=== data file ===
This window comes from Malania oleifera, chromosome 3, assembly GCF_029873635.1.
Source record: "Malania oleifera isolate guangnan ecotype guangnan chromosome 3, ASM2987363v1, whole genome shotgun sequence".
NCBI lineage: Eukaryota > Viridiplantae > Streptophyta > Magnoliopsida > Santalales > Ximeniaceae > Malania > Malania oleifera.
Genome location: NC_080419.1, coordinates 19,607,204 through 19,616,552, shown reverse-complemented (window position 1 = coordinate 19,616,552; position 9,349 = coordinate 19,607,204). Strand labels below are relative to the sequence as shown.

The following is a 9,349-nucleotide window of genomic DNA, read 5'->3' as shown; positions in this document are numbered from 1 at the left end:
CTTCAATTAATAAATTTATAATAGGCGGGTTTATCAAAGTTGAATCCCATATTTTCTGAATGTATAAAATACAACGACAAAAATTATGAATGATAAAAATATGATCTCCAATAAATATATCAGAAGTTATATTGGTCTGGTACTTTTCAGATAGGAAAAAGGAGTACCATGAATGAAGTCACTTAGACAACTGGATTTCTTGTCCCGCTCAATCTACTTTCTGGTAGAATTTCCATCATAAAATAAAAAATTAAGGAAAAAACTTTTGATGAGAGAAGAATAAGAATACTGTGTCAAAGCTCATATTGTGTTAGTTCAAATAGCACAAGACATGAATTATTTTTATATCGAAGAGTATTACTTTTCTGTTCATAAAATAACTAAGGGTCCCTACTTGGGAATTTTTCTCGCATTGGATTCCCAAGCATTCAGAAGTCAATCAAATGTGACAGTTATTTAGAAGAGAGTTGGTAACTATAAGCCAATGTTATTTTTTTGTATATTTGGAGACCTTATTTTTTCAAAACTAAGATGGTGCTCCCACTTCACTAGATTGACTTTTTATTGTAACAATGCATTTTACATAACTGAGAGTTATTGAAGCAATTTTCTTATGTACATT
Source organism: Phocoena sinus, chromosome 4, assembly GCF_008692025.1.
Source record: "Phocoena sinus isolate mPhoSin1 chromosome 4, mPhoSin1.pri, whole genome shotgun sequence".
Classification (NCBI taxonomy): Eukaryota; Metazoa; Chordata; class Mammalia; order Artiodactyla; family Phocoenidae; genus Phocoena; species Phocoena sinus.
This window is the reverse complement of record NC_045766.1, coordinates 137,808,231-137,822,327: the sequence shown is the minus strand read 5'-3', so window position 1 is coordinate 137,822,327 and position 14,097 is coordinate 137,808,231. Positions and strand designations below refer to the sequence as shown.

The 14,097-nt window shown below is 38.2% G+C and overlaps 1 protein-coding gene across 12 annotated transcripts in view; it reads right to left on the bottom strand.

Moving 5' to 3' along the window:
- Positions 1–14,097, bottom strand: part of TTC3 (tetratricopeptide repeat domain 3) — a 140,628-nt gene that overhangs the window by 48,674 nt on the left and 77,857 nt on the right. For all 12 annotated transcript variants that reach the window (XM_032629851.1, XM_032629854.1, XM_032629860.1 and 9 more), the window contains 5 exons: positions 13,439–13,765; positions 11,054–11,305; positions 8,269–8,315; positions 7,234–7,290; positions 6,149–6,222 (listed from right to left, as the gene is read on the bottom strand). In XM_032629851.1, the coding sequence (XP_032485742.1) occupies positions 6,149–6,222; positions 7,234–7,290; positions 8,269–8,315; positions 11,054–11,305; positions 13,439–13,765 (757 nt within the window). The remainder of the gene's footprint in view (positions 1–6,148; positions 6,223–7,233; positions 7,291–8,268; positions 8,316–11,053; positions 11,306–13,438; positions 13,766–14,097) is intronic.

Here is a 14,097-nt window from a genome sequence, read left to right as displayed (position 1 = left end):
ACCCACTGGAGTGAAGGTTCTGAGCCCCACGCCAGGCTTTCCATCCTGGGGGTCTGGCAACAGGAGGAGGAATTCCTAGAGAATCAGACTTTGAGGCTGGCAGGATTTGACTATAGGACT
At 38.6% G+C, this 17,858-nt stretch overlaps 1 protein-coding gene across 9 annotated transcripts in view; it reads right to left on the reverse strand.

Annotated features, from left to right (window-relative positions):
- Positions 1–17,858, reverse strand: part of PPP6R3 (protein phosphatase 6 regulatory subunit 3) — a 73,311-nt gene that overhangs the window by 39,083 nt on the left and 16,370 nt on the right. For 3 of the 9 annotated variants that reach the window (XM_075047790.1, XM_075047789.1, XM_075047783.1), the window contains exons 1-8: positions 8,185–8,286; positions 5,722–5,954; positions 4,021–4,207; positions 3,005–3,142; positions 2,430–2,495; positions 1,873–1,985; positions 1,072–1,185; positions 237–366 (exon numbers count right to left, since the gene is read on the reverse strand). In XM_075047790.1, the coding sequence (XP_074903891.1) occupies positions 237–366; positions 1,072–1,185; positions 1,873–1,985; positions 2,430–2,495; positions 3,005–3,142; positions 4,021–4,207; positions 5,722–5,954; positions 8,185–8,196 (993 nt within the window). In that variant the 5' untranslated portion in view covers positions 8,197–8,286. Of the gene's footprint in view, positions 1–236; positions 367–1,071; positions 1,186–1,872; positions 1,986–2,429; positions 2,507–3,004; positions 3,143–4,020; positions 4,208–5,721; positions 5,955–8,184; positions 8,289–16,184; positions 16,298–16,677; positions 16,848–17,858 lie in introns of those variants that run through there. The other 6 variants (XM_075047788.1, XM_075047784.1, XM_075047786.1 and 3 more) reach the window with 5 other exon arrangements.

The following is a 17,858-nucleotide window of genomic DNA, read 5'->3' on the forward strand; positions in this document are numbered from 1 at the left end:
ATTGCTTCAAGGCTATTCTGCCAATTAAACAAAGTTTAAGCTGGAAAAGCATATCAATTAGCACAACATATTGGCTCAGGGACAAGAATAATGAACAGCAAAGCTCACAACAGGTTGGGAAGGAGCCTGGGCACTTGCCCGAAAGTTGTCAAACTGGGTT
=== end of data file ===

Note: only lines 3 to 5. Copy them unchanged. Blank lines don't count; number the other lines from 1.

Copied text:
NCBI lineage: Eukaryota > Viridiplantae > Streptophyta > Magnoliopsida > Santalales > Ximeniaceae > Malania > Malania oleifera.
Genome location: NC_080419.1, coordinates 19,607,204 through 19,616,552, shown reverse-complemented (window position 1 = coordinate 19,616,552; position 9,349 = coordinate 19,607,204). Strand labels below are relative to the sequence as shown.

The following is a 9,349-nucleotide window of genomic DNA, read 5'->3' as shown; positions in this document are numbered from 1 at the left end: